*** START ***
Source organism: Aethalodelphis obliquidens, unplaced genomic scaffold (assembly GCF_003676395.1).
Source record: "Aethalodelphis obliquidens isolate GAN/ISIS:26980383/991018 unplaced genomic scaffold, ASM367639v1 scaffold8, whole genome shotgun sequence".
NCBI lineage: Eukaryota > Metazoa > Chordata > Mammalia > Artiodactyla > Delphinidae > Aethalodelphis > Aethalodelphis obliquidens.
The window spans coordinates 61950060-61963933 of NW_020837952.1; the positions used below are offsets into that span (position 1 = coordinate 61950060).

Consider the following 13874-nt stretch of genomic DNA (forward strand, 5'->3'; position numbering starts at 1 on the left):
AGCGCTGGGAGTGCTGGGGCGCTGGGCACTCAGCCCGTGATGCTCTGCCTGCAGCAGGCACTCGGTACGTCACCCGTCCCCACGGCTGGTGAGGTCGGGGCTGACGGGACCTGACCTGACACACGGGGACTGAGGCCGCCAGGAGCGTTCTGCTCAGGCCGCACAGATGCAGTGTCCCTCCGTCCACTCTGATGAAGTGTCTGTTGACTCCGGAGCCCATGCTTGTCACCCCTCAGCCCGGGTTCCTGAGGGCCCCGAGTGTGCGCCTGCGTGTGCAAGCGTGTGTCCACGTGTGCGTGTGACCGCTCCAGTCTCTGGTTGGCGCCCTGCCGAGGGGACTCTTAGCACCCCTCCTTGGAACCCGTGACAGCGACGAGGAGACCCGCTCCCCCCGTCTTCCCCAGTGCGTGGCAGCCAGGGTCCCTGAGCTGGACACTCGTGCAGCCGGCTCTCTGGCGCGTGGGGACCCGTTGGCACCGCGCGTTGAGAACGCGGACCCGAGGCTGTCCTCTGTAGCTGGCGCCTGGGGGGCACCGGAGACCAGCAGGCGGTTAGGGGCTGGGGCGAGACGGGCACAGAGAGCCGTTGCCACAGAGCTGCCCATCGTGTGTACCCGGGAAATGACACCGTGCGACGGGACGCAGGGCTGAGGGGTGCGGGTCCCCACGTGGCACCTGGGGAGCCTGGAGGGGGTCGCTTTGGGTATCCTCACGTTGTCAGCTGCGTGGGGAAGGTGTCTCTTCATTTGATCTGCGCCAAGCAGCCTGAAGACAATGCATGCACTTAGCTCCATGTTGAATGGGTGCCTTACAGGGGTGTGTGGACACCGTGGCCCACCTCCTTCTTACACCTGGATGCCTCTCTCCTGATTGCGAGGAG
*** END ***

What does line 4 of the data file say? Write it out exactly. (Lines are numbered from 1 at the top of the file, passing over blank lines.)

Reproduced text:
The window spans coordinates 61950060-61963933 of NW_020837952.1; the positions used below are offsets into that span (position 1 = coordinate 61950060).